* 1933 FDR gives first fireside chat. (On this day in 1933, eight days after his inauguration, President Franklin D. Roosevelt gives his first national radio address or “fireside chat,” broadcast directly from the White House. Over the course of his historic 12-year presidency, Roosevelt used the chats to build popular support for his groundbreaking New Deal policies, in the face of stiff opposition from big business and other groups. After World War II began, he used them to explain his administration’s wartime policies to the American people. The success of Roosevelt’s chats was evident not only in his three re-elections but also in the millions of letters that flooded the White House. Farmers, business owners, men, women, rich, poor–most of them expressed the feeling that the president had entered their home and spoken directly to them. In an era when presidents had previously communicated with their citizens almost exclusively through spokespeople and journalists, it was an unprecedented step.)FDR sitting before radio microphones

* 1966 – Bobby Hull first NHL player to score more than 50 goals in a season. (In 1962 he joined Rocket Richard and Bernie Geoffrion as the only NHLers to score 50 goals in a season (54), a feat he achieved four more times, and was the first player to record more than 50 goals a season. Hull revived hockey in Chicago and led his team to the 1961 Stanley Cup. With his blistering slap shot – one was measured at 118.3 mph, 35 mph above the NHL average – he won the Art Ross Trophy leading the NHL in scoring 3 times, was 2-time Hart Memorial Trophy MVP (1965, 1966), and was an NHL first-team all-star 10 times.) Hull pictured with no shirt working in a farm field.

Look who was born on this date!

Portrait of John Abbott* John Abbott in 1821. (Canadian Prime Minister of Canada:  The third Prime Minister of Canada, he served in the office from June 1891 to November 1892. He considered himself a caretaker prime minister as he only spent 17 months in office. He was the first Prime Minister born in Canada.)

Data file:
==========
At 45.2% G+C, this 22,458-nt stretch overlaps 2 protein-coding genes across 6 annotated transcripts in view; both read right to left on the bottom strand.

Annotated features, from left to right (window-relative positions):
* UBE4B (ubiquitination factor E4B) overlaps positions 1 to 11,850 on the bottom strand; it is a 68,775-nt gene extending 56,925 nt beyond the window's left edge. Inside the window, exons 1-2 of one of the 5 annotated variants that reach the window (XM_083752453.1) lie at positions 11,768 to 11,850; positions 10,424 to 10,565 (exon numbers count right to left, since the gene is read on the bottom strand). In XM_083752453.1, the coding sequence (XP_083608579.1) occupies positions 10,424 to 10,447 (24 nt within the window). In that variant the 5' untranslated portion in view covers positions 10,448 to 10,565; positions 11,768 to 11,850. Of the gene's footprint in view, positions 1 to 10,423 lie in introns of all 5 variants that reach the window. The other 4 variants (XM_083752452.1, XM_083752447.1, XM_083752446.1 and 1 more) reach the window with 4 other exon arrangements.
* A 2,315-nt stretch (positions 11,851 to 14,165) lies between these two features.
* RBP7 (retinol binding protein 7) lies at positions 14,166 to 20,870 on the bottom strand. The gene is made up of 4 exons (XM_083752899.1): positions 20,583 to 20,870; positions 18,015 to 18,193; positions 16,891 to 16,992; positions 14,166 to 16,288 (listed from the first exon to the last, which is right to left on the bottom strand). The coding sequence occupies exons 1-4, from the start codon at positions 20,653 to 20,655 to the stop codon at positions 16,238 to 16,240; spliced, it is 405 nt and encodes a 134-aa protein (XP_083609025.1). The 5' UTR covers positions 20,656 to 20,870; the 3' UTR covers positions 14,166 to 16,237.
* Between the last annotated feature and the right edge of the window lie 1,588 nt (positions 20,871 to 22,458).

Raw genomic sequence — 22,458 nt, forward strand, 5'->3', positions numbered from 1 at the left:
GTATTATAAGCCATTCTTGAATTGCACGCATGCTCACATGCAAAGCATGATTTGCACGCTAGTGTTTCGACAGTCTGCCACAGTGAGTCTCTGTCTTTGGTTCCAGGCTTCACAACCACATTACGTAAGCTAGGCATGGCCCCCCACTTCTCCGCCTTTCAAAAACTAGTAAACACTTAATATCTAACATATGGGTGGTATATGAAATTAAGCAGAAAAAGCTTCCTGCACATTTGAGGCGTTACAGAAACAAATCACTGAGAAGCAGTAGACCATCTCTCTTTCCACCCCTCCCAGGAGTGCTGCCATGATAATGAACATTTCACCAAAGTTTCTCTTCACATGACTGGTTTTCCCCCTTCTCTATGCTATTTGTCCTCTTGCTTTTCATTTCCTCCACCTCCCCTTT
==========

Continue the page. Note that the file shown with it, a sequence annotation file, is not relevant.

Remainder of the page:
Kerouac pictured holding his cat.* Jack Kerouac in 1922. (Jack Kerouac was an American novelist and poet. He is considered a literary iconoclast and, alongside William S. Burroughs and Allen Ginsberg, a pioneer of the Beat Generation. Kerouac is recognised for his method of spontaneous prose.)

 

 

Portrait of Romney beside the US flag.* Mitt Romney in 1947. (American Politician and businessman who was the Republican Party’s nominee for President of the United States in the 2012 election. He was also the 70th Governor of Massachusetts from 2003 to 2007.)

 

 

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Author: John Fioravanti

I'm a retired History teacher (35 years), husband, father of three, grandfather of three. My wife, Anne, and I became business partners in December, 2013, and launched our own publishing company, Fiora Books (http://fiorabooks.com), to publish my books. We have been married since 1973 and hope our joint business venture will be as successful as our marriage.

5 thoughts on “John’s Believe It Or Not… March 12th”

    1. Although I’m not pointing a finger at my American brothers and sisters (because all of these things happened in my country too), I do wish to remind us all that we haven’t really eradicated the sins of the past in a more enlightened society. Personally, I think the Holocaust can happen again and again. It’s interesting that upon the election of a person who habitually makes outrageous remarks publicly, that encourages others to speak out about their deeply-held prejudices. Making such beliefs socially unacceptable does not eliminate them. Thanks for sharing your thoughts, John!

      Liked by 1 person